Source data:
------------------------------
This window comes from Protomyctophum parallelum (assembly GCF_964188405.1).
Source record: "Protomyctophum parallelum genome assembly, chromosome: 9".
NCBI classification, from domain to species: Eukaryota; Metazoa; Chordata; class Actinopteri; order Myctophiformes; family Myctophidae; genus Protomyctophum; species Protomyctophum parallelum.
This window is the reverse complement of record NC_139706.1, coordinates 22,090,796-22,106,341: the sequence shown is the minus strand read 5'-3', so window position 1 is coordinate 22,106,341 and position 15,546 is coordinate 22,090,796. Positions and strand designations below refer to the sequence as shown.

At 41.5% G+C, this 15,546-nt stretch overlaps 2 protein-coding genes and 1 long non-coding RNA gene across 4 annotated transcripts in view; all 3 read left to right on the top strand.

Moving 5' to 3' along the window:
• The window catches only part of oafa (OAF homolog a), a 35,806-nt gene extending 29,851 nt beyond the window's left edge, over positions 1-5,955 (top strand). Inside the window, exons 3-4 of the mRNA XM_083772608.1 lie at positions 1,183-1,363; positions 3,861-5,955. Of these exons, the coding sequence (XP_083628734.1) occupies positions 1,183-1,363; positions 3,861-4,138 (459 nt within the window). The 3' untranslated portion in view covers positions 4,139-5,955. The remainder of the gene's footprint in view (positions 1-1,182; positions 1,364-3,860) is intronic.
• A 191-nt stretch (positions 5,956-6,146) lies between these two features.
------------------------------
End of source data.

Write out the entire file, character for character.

This window comes from Protomyctophum parallelum (assembly GCF_964188405.1).
Source record: "Protomyctophum parallelum genome assembly, chromosome: 9".
NCBI classification, from domain to species: Eukaryota; Metazoa; Chordata; class Actinopteri; order Myctophiformes; family Myctophidae; genus Protomyctophum; species Protomyctophum parallelum.
This window is the reverse complement of record NC_139706.1, coordinates 22,090,796-22,106,341: the sequence shown is the minus strand read 5'-3', so window position 1 is coordinate 22,106,341 and position 15,546 is coordinate 22,090,796. Positions and strand designations below refer to the sequence as shown.

At 41.5% G+C, this 15,546-nt stretch overlaps 2 protein-coding genes and 1 long non-coding RNA gene across 4 annotated transcripts in view; all 3 read left to right on the top strand.

Moving 5' to 3' along the window:
• The window catches only part of oafa (OAF homolog a), a 35,806-nt gene extending 29,851 nt beyond the window's left edge, over positions 1-5,955 (top strand). Inside the window, exons 3-4 of the mRNA XM_083772608.1 lie at positions 1,183-1,363; positions 3,861-5,955. Of these exons, the coding sequence (XP_083628734.1) occupies positions 1,183-1,363; positions 3,861-4,138 (459 nt within the window). The 3' untranslated portion in view covers positions 4,139-5,955. The remainder of the gene's footprint in view (positions 1-1,182; positions 1,364-3,860) is intronic.
• A 191-nt stretch (positions 5,956-6,146) lies between these two features.